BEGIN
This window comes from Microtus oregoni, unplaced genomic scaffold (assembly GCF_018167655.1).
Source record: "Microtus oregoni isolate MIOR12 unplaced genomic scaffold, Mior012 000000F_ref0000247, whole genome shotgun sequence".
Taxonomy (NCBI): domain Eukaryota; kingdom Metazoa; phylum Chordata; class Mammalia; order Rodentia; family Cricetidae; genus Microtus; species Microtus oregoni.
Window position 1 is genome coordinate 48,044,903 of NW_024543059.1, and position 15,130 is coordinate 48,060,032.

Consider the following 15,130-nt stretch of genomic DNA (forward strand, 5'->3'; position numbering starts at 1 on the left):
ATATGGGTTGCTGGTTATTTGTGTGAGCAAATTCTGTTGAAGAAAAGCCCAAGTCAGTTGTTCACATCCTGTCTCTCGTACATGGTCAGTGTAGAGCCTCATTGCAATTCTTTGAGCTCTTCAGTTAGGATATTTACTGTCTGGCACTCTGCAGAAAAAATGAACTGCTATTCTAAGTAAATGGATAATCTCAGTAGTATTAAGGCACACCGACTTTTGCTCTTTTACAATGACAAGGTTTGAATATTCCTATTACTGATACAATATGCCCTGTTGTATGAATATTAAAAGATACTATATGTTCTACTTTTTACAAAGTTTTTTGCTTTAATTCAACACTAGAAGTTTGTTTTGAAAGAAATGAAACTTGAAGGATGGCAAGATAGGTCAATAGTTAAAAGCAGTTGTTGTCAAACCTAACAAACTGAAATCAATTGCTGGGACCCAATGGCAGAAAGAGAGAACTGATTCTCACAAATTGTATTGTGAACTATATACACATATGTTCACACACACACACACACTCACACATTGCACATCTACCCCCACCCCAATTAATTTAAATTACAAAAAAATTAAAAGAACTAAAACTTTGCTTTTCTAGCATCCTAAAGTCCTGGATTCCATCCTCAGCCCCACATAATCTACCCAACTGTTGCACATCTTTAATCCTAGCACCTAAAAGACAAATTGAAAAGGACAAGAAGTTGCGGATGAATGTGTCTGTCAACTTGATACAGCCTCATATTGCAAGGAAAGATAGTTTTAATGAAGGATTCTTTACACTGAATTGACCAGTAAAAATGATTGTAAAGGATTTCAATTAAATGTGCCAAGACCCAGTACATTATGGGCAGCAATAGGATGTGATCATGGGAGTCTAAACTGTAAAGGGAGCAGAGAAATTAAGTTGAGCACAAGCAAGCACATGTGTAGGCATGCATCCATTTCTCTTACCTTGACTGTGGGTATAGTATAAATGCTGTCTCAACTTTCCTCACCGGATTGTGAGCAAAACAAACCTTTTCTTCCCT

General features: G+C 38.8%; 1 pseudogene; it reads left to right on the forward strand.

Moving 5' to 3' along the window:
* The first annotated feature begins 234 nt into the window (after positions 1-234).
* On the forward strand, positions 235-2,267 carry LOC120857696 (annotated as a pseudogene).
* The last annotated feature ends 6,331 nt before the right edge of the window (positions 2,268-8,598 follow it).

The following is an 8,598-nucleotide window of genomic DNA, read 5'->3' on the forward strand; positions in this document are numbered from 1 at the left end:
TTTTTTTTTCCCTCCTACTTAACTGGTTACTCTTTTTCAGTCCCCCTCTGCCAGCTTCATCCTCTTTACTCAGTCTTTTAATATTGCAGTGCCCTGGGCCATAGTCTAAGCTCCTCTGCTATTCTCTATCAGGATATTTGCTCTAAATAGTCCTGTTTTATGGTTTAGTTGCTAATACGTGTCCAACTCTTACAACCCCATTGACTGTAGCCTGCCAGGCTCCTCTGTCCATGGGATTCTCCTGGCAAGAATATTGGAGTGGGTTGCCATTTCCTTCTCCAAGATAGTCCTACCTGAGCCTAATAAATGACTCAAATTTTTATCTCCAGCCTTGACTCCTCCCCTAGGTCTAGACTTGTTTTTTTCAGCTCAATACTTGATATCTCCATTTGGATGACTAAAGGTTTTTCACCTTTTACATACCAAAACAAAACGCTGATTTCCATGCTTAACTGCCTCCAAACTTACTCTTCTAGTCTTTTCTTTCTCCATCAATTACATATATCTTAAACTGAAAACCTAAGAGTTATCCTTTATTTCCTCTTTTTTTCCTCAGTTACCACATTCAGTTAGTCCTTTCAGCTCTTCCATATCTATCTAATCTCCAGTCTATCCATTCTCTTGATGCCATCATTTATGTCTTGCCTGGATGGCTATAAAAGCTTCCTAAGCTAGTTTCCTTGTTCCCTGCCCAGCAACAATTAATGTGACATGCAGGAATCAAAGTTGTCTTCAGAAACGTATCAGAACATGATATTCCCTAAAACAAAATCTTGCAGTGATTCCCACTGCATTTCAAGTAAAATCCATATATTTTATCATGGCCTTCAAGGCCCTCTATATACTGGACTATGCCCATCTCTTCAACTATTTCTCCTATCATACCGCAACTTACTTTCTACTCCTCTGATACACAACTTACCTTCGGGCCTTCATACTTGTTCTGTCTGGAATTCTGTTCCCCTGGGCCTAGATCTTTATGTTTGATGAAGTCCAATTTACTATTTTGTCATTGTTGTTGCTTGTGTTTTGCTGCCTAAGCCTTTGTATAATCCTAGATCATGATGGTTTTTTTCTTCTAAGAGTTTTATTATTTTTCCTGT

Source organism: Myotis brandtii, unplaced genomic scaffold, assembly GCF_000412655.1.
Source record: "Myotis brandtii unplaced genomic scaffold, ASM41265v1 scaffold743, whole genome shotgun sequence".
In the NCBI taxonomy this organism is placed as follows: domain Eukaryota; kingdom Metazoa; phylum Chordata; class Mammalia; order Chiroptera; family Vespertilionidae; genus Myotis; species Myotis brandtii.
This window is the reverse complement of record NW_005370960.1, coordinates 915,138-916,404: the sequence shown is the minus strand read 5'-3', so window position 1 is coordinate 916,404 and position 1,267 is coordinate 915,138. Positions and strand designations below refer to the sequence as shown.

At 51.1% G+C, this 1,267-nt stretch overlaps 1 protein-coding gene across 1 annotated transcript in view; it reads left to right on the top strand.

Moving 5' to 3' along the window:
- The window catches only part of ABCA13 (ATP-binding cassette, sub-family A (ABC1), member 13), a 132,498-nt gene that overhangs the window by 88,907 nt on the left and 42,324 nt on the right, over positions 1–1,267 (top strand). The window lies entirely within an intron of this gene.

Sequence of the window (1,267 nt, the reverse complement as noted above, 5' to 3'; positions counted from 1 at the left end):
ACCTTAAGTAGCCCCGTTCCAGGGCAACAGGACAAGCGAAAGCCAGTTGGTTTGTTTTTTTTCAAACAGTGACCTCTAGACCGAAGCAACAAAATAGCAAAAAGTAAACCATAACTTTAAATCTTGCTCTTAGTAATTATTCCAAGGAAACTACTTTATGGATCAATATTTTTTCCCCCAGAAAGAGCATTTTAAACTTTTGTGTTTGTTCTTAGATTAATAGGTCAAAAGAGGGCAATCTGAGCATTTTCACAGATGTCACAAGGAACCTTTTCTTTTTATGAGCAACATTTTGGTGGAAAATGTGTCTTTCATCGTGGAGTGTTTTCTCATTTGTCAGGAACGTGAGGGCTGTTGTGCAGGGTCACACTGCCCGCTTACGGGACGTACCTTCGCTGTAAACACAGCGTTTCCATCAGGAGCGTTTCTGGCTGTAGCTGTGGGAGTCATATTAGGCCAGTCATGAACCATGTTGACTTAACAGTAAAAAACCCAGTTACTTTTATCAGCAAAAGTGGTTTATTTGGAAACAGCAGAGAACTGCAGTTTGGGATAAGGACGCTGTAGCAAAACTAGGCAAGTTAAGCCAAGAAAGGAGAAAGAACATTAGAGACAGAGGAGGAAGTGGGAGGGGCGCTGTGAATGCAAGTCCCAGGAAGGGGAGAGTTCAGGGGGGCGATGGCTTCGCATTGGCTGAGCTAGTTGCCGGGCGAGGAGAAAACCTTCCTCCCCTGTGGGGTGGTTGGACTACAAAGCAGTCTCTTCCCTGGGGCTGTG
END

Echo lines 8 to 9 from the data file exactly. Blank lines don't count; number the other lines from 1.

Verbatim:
Moving 5' to 3' along the window:
* The first annotated feature begins 234 nt into the window (after positions 1-234).